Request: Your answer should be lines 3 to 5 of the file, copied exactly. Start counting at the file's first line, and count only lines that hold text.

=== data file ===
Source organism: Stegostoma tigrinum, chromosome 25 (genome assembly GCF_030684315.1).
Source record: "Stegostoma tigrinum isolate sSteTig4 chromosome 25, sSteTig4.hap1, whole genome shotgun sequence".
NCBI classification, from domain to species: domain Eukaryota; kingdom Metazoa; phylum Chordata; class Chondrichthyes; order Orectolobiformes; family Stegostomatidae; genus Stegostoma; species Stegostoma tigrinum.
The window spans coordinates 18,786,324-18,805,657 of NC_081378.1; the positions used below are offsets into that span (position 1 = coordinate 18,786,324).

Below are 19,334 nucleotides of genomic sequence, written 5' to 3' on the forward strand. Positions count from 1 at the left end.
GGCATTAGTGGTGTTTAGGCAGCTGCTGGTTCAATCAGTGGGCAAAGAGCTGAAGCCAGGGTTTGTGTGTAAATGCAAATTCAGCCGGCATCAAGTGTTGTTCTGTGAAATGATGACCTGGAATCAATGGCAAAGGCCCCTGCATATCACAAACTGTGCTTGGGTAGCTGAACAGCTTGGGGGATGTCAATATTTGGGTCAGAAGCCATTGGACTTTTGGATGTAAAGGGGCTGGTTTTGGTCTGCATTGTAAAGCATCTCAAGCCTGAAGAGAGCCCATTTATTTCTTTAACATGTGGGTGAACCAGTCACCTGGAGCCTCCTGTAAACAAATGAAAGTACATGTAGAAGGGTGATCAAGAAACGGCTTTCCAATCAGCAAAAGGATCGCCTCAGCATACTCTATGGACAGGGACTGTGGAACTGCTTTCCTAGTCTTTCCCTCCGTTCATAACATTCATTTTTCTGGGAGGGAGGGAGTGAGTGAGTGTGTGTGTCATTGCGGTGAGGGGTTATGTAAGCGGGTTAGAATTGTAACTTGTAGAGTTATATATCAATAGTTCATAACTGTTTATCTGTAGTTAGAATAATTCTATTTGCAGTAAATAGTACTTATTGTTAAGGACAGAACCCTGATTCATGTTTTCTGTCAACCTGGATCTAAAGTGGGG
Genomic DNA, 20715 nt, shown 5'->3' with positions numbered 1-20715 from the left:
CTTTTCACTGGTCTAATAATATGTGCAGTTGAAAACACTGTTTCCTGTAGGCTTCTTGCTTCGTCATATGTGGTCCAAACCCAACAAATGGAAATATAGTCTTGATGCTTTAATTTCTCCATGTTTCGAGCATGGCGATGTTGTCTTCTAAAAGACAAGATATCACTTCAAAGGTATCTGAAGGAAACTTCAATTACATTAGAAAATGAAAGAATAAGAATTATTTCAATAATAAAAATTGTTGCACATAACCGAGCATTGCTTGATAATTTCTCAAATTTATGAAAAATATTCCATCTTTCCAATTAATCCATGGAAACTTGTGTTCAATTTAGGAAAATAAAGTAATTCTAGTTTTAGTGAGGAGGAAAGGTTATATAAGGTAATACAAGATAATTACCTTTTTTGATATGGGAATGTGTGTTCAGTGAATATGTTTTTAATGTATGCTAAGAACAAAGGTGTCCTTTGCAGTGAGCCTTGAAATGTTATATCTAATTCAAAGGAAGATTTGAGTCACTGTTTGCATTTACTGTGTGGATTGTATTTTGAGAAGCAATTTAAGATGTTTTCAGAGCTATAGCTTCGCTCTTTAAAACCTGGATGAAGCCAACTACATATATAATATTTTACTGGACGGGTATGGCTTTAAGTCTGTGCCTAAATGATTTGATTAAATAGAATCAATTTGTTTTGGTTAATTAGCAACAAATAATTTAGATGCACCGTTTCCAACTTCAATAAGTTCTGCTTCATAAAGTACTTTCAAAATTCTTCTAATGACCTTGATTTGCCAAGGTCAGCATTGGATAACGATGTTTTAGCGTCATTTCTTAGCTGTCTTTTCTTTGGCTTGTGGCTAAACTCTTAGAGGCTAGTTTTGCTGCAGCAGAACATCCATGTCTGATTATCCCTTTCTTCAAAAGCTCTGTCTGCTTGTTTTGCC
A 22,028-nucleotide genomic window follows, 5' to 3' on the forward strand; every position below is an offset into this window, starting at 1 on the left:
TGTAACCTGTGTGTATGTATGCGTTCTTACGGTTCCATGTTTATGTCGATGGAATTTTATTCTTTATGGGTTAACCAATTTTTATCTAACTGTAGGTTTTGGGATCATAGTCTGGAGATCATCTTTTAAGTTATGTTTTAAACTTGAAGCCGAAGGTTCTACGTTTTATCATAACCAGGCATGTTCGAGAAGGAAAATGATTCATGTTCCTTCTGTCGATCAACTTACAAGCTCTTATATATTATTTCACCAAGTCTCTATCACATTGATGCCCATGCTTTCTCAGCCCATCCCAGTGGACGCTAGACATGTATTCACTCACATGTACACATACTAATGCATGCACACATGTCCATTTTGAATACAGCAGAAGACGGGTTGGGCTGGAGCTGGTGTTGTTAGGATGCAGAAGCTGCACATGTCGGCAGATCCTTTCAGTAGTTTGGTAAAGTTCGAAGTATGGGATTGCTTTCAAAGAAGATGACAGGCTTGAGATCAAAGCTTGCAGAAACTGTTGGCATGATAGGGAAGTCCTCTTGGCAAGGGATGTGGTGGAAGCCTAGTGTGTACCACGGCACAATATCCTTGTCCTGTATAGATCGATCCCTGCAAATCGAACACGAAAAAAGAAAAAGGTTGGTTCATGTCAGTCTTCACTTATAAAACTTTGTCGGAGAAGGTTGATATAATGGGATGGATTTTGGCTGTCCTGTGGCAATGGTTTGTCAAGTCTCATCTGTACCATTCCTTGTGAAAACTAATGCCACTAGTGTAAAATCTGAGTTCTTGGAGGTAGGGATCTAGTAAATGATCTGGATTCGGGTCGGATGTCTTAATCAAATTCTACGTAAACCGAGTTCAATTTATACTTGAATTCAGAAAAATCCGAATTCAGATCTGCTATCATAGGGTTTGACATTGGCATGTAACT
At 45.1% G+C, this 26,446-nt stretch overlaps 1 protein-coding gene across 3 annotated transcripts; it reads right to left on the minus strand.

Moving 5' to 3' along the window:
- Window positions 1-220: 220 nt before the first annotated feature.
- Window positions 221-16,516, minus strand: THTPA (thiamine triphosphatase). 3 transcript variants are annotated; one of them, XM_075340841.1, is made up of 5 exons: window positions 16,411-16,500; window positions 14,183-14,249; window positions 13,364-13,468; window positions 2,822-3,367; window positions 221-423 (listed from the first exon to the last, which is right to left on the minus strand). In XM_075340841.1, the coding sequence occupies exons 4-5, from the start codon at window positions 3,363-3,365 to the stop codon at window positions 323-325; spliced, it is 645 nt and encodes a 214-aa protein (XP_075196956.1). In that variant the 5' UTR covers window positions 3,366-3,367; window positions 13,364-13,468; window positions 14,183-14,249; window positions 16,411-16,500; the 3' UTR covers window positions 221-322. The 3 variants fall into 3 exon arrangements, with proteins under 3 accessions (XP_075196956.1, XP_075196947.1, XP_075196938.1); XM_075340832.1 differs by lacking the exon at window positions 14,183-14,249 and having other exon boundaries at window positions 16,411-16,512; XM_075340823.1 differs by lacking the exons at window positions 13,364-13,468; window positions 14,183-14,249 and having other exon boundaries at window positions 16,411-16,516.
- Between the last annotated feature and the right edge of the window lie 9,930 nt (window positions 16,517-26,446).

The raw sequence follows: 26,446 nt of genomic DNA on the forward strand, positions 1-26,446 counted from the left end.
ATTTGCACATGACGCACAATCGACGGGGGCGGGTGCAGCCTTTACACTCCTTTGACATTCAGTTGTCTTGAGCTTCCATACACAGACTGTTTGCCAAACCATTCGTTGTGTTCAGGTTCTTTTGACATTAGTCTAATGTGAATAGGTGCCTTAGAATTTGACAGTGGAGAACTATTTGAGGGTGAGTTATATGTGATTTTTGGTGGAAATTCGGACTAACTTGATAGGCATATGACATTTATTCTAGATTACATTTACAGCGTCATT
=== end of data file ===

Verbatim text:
NCBI classification, from domain to species: domain Eukaryota; kingdom Metazoa; phylum Chordata; class Chondrichthyes; order Orectolobiformes; family Stegostomatidae; genus Stegostoma; species Stegostoma tigrinum.
The window spans coordinates 18,786,324-18,805,657 of NC_081378.1; the positions used below are offsets into that span (position 1 = coordinate 18,786,324).

Below are 19,334 nucleotides of genomic sequence, written 5' to 3' on the forward strand. Positions count from 1 at the left end.